HARE KRISHNA RURAL LIFE
With the popularity of veganism increasing by the day, many devotees have reacted to the movement’s avoiding bovine foodstuff as an attack on Vedic culture and cow protection.
This is understandable considering the vegan avoidance of cow products, milk included. Nonetheless, shouldn’t their revulsion to cow slaughter be regarded favorably within the devotional community?
Is renunciation of milk the real problem? Let us postulate that if we can convince vegans that they should drink milk from protected herds, then what would be the ensuing result? Practically-speaking, non-violent dairies wouldn’t be able to supply even a thousandth of one percent of this market.
As such, the opportunity for vegans to introduce dairy into their diet isn’t realistic. Therefore, until there is a feasible supply of ahimsa product, this criticism is hypothetical.
My experience reveals that many devotees do not realize the complexities of protecting cows. The ratio of “unproductive” cows to milkers averages between 15 or 20 to 1. This translates into 19 cows requiring support for each milker. The demands of financial solvency forces bloodless dairies to levy an additional tariff reflecting the cost of the non-milkers’ safekeeping. These extra charges are intentionally born by the ahimsa marketplace and are tangible reflections of a strong commitment to cow protection and non-violence.
Nearly one-third of the world’s cattle population resides in India. The country -- a leading exporter of meat and leather – is simultaneously predisposed to cow protection. Unfortunately, this schizophrenia is a disgrace to the country’s heritage and indicative of the many challenges to ahimsa cow care.
It is an interesting conundrum considering that cow slaughter is largely illegal throughout the Indian subcontinent. Adding to the ordeal is that the dairy industry continues to expand at a rate of 15% compounded annually.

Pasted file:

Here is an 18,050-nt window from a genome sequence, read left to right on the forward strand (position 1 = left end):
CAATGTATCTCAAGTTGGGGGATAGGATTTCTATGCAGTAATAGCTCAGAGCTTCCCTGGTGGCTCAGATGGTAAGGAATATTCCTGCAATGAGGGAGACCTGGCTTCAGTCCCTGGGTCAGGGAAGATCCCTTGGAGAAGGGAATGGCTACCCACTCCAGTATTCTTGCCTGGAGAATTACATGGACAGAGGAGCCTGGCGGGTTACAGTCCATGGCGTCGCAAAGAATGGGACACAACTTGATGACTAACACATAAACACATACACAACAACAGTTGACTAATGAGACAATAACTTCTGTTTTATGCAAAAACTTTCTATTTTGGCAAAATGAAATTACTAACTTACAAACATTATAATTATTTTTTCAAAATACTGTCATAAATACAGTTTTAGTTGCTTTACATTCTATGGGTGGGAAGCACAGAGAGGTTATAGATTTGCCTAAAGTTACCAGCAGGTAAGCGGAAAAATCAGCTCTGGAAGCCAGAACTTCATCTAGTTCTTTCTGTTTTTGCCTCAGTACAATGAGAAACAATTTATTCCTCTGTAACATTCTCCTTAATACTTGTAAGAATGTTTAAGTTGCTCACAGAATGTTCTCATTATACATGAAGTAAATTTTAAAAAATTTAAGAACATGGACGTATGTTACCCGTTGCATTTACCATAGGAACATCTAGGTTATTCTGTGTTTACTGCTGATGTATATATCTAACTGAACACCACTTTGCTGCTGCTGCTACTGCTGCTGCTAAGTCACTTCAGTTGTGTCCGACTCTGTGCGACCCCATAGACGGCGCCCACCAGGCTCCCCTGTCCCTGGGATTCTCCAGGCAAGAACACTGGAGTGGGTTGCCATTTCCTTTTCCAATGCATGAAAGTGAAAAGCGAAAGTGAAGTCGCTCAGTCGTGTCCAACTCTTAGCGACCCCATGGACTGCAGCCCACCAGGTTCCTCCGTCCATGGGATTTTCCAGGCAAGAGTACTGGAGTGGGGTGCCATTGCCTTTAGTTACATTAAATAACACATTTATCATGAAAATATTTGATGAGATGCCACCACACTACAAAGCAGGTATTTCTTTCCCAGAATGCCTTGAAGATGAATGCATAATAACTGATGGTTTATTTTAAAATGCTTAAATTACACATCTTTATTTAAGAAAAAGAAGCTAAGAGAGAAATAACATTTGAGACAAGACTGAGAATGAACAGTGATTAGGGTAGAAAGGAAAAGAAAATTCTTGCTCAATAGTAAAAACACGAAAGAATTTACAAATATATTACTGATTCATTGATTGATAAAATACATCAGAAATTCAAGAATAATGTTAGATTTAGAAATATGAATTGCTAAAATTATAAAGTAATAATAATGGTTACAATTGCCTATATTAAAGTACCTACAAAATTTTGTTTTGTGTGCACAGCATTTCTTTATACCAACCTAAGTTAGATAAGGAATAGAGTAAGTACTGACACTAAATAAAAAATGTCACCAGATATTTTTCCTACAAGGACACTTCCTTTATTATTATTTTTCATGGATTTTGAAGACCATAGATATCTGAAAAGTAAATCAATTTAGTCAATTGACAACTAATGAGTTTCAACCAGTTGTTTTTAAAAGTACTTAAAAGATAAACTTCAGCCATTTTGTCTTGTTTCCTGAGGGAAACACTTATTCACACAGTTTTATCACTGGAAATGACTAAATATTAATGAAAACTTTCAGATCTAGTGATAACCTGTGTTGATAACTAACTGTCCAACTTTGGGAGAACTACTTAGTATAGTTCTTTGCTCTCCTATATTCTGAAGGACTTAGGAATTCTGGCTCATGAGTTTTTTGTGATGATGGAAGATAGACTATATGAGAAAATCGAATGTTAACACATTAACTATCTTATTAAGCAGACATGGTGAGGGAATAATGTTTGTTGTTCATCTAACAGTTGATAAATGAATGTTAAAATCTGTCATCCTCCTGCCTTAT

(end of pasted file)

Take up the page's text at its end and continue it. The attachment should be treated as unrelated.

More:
So, shouldn’t we be thankful that countless cows and bulls are no longer slaughtered at the hands of a demonic industry thanks to veganism?
On our part, the argument to follow a Vedic standard would be more productive if vegans were encouraged to offer their food to Lord Krsna? That would direct the vegan movement towards a practical goal and result in a spiritual synergy amongst the communities.
It is well known that Srila Prabhupada allowed the consumption of commercial milk due to its being an integral part of a devotional cuisine. From my perspective, I’d be surprised if His Divine Grace would object to a plant-based diet if the foodstuffs are being offered to Lord Krishna.
The challenge to followers of Prabhupada’s teachings is to expand the current, narrow focus of devotional life. This seems to be a large part of the problem. Integrity will be shown by widespread implementation of rural communities which embrace food production and cow protection as sacrosanct.
Until then, we are just whistling Dixie and hollow words will neither curb the recent vegan wave, nor satisfy Srila Prabhupada’s comprehensive instructions on developing a spiritual lifestyle.
There is obvious room for improvement on both sides.